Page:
Slutty Selfies or Prudish Pics: Perspectives on Sexting Reveal We’re Not Getting Anywhere

By: Kerry Holden,Sexual Violence Prevention Specialist at Umbrella in St. Johnsbury, Vermont

The recent academic article reviewed by Alexis Madrigal in The Atlantic (On Teen Sexting: Same Sexism, Different Technology) highlights the continued conundrum of our adolescent girls: to be a slut, or to be a prude? Clearly, this dichotomous model, plaguing women and girls for centuries, offers our girls two limited options as to how they orient themselves into their developing sexual worlds. However, a bigger and deeply frightening issue looms broadly above, steering this paradigm: the label which girls find themselves placed into is little more than a description of their male peers’ access to their body.

Prude=Good luck on that date, buddy.

Slut= Party time.

Sadly, the decision to engage in consensual sexual activity, should you be female, places you in the ole’ slut category. While the decision to remain distant from sexual behaviors renders one a prude. While Lippman and Campbell’s research provides important insights regarding the prevalence (if not progress) of the slut/prude paradigm, the issue remains the same: somehow our teenagers are ingesting the belief that female’s bodies and identities exist solely in (or out of) service to their male counterparts.

It feels unnecessary to research the ways in which this paradigm still exists; Every time a new technology floats into mainstream society it will undoubtedly reflect the values of that very society (eg, social media highlights our value of social connectivity as ever-occurring new cell phone models keep up with our love of all things new). Until something changes – or at least budges- technology will simply reflect back what is occurring in our collective minds and belief systems. It’s the underlying values- the forces which support boys in believing they have the right to label a girl any name they want and identifies girls as sexual (or not sexual enough) objects- that need to be addressed. Again, our young girls find themselves in the predicament of learning how to avoid sexual labels from their peers rather than their peers learning how to respect individual decisions and behaviors. Should our adolescent girls spend their time learning how to navigate this coding system or might there be more pressing concerns which should take up their mind space- say, exercising their freedom to choose what makes them happy?

Beliefs that impact our children also impact our adults, our communities and our society.  They don’t exist separately and they don’t act alone. Teenage boys labeling their female peers as “sluts” or “prudes” most likely watched TV shows with the dissemination of this belief throughout their later childhood. After all, isn’t the prude-to-slut transition the backbone of any Disney girl’s stardom (read all about it!)?!. Or how about The Bachelor, a show in which the labels provided by the sought-after male make or break the women’s success and happiness? When he flips through magazines in which women and girls are decorated and displayed for his pleasure and open to his judgment, doesn’t the sense of entitlement to their bodies become a given? When he watches sports matches in which the only female role reaffirms all other images he receives of women’s roles, how could one expect these boys not to label girls as accessible or not? How do we expect boys to see their female peers as anything other than the images of females which surround them everywhere and every day?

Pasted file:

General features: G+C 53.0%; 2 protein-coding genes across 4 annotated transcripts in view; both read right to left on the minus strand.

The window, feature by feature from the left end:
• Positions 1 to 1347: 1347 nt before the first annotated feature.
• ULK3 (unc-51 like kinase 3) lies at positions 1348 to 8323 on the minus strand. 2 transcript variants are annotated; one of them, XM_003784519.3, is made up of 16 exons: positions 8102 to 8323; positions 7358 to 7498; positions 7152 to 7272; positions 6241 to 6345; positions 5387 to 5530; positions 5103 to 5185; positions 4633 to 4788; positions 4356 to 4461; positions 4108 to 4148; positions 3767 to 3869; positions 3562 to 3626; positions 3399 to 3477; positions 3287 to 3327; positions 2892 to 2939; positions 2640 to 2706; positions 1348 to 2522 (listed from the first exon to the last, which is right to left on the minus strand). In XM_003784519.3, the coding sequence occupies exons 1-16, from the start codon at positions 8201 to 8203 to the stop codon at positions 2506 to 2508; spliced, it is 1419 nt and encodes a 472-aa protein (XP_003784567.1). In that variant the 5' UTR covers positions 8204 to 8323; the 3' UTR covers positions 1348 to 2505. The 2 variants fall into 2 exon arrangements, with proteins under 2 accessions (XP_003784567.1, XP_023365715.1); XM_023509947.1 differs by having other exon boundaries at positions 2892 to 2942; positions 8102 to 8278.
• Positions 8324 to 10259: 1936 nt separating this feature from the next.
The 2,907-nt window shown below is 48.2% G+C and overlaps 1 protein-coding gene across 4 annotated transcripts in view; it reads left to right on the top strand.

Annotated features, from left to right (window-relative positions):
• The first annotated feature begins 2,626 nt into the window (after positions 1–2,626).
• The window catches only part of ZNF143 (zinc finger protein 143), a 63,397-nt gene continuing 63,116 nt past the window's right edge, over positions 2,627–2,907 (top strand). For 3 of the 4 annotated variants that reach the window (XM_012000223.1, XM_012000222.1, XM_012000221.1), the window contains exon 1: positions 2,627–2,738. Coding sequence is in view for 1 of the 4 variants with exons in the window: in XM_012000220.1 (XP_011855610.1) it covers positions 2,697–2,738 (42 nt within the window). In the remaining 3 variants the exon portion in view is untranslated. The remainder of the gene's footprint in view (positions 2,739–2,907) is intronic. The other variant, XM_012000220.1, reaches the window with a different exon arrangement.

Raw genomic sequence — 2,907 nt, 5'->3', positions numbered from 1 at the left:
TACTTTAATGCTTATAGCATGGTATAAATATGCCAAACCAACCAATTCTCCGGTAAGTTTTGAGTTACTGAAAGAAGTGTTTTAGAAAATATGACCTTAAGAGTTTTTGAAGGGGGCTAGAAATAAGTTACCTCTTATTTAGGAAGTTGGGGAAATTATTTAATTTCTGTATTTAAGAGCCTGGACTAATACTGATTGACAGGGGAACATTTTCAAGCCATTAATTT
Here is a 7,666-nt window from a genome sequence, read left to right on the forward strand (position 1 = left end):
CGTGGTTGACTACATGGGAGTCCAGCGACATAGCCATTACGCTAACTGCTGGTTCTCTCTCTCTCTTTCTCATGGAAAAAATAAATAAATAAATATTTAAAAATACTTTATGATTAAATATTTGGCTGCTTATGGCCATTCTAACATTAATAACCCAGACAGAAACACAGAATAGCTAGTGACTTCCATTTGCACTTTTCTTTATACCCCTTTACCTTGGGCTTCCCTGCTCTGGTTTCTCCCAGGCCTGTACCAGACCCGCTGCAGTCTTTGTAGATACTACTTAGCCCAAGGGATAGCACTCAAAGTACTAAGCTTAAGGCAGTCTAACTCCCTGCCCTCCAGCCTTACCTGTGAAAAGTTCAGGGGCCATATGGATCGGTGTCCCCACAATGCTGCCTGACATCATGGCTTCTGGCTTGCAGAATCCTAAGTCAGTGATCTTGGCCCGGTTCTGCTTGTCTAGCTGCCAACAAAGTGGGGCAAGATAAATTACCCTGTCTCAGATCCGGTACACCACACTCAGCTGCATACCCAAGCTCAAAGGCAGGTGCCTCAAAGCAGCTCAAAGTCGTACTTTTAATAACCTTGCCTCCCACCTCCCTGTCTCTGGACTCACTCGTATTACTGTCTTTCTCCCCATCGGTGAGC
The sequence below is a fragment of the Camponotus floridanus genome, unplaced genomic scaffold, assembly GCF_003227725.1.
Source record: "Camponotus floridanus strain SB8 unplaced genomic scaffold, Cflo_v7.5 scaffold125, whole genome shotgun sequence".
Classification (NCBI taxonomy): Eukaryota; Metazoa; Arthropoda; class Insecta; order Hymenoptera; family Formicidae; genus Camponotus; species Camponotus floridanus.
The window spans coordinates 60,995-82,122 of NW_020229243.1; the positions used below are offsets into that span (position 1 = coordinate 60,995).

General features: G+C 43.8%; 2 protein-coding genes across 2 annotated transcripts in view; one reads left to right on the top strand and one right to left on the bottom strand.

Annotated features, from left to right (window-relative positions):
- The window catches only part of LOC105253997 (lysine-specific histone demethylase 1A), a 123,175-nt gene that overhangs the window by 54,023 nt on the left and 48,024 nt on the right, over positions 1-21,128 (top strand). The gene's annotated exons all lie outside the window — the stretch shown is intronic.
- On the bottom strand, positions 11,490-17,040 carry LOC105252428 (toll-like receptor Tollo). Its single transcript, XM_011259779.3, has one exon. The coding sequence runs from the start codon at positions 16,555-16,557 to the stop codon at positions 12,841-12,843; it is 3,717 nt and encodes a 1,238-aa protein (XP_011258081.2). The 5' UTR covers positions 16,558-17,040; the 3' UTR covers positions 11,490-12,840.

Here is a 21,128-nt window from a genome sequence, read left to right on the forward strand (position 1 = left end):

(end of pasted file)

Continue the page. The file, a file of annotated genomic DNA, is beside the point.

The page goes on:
While the research presented is important and highlights a continued, dangerous concern in our society, it also demonstrates gross stagnation in gender roles and sexuality. The larger concern is that some boys feel entitled to girls’ bodies and allowed to nonchalantly disrespect girls with a label serving only to describe their access to girls’ body. Similarly, girls learn to alter their behavior to avoid judgment or abuse from males; their behavior is steered not by their wants and needs but by a desire to avoid harm.

Most frightening is the fact that these children will grow to be men and women, the men externalizing their learned right of entitlement and the women living their fear of this entitlement.

Madrigal’s article reminds us the slut/paradigm box is not going away. What to do? We need to talk to our young boys about an individual’s right to expression. Boys deserve to know the impact their privilege has on others and they need to understand the ways in which they can utilize this privilege. Boys deserve the opportunity to question television, discuss the images they see in magazines, and critique the behaviors of their peers. They deserve to be informed of their options as they transform into men and they need to know how these choices impact others. Respect, not power, must be the benchmark to which our boys strive. And our girls deserve the same respect and flexibility in exploring themselves as they mature. They need to know their identity and value extend far beyond their sexual titles and that those titles are sexist, limiting, and wrong. Girls, too, need guidance in navigating and processing the same images that impact our young boys and understand the unrealistic and harmful standards the media propagates.